Update, 1:50pm: Shoot, I didn’t mean to steal James Taranto’s headline on this very matter from yesterday. Sorry, James, I guess you just get into my head.

Update, 2:07pm: Sullivan is grasping at straws in his response (notice, it’s no longer the “Alleged UK Terror Plot”, it’s now simply “UK Terror Plot”) but ok, fine, let’s go. He quotes an MSNBC piece:

“One senior British official suggested an attack was not imminent, saying the suspects had not yet purchased any airline tickets. In fact, some did not even have passports. The sources did say, however, that police believe one U.K.-based suspect was ready to conduct a “dry run.” “

Sullivan sees this as proof he was right….I’m not quite sure about what, however:

So we have one Islamist planning a dry-run. We have no evidence that any of the others had even bought airline tickets. Malkin-stand-in Karol Sheinin produces a week-old story from the right-wing tabloid Daily Mail to bolster her view that an actual threat to innocent lives was “imminent”. All I can say is that, since August 11, new data have cast that unsourced information more suspect, and if Sheinin were a little more savvy about the British press, and had absorbed information unveiled within the last week, she’d be a little more skeptical.

Call me crazy, or you know, deranged, but one terrorist is one too many. And, if Sullivan didn’t see one as enough, why is he trusting the word of one “senior British official” merely suggesting what may or may not be true.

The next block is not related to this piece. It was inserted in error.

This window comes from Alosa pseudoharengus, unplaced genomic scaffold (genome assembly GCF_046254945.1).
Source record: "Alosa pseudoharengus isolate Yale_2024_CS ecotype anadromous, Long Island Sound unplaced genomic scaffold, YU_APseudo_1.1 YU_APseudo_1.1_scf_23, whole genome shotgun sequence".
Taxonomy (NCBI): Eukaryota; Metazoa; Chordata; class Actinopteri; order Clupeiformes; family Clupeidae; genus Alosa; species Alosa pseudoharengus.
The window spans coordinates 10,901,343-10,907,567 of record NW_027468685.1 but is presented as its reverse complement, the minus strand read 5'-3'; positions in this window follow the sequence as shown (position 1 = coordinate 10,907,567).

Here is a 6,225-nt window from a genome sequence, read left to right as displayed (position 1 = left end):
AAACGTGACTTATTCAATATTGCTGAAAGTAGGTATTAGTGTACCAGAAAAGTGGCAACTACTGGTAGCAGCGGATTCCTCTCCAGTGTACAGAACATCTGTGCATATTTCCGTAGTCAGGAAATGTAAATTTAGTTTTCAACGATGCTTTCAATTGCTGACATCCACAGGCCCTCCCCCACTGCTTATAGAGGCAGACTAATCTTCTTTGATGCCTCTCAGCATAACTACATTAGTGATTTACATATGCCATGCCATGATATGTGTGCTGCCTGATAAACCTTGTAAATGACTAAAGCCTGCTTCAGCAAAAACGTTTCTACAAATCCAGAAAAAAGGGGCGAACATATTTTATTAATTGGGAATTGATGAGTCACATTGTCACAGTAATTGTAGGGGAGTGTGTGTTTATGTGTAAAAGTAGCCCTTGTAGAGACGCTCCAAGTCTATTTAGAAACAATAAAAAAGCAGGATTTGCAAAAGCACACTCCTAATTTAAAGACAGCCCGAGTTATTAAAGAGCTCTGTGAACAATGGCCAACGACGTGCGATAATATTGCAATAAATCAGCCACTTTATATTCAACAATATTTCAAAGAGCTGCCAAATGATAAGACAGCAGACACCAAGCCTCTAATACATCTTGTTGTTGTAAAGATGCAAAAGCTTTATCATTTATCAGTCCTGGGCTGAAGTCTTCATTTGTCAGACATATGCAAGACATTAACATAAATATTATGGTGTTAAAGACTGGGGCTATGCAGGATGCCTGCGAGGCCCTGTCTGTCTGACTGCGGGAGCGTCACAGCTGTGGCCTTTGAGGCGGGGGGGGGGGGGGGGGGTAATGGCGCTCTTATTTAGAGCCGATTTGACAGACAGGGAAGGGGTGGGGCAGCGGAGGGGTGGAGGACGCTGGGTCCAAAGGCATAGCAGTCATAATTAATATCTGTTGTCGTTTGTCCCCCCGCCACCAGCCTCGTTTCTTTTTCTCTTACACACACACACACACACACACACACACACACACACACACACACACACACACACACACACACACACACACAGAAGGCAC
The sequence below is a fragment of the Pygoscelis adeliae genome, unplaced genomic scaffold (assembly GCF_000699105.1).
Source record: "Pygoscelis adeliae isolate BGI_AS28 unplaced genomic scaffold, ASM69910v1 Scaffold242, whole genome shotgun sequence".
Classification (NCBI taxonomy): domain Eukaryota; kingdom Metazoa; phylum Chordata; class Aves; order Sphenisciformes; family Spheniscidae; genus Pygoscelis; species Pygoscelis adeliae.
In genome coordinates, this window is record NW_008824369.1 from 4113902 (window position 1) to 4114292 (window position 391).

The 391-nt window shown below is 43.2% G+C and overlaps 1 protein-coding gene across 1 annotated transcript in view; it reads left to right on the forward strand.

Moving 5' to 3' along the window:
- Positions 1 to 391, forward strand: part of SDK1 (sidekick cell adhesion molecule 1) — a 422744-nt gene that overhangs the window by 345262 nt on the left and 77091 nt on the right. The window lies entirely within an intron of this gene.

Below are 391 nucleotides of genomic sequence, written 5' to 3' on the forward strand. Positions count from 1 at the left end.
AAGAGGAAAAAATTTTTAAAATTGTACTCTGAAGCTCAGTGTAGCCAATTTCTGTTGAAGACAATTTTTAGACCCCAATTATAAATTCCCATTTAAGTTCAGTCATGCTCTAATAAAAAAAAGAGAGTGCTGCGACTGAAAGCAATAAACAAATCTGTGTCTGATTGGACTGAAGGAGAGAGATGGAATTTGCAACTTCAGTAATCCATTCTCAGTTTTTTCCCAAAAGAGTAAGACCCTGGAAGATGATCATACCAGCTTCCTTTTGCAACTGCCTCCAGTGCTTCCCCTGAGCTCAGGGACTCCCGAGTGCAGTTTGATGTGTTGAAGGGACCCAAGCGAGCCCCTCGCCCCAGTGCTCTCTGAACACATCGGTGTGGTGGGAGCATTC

But, again, overall, I don’t see Sullivan’s point. Why does it matter to him whether the attack was imminent? If he doesn’t support torture regardless of the risk to innocent people, imminent risk or not, why the obsession with this particular line of argument?

Also, his crack about my lack of British press savvy is funny. My day job is in public relations, I deal with press all the live long day. And, I lived in Britain for a little under three years during college, so I know at least a little about the British media. What’s Andrew’s point?

He then quotes a piece in today’s Guardian:

A security official said: “There was a mastermind, there was a planner, and there were the executioners.” He claimed the al-Qaida link to the alleged plot in Britain had been established and that it had been at the planning stage when it was interrupted in London last week. [My italics].

And adds:

I don’t know about you – but “a planning stage” does not mean “imminent” to me. But tell that to Karol Sheinin. If torture is permissible to get information for plots in the “planning stage,” well you see how the narrow case for torture always expands as soon as it is entertained.

What, now? Isn’t a “planning stage” the stage right before the “blow everyone to smithereens stage”? How does Sullivan know that the planning stage wasn’t in its final day, the dry run was to happen the following day and the actual terrorist attack a mere day or two later? What kind of wacky speculation is this?

Sullivan then adds:

Still, there’s little doubt that there was a serious plot in the works.

Wow, the Sullivan of Thursday should let the Sullivan of Wednesday know, because that guy had more than just a little doubt that there was any such serious plot.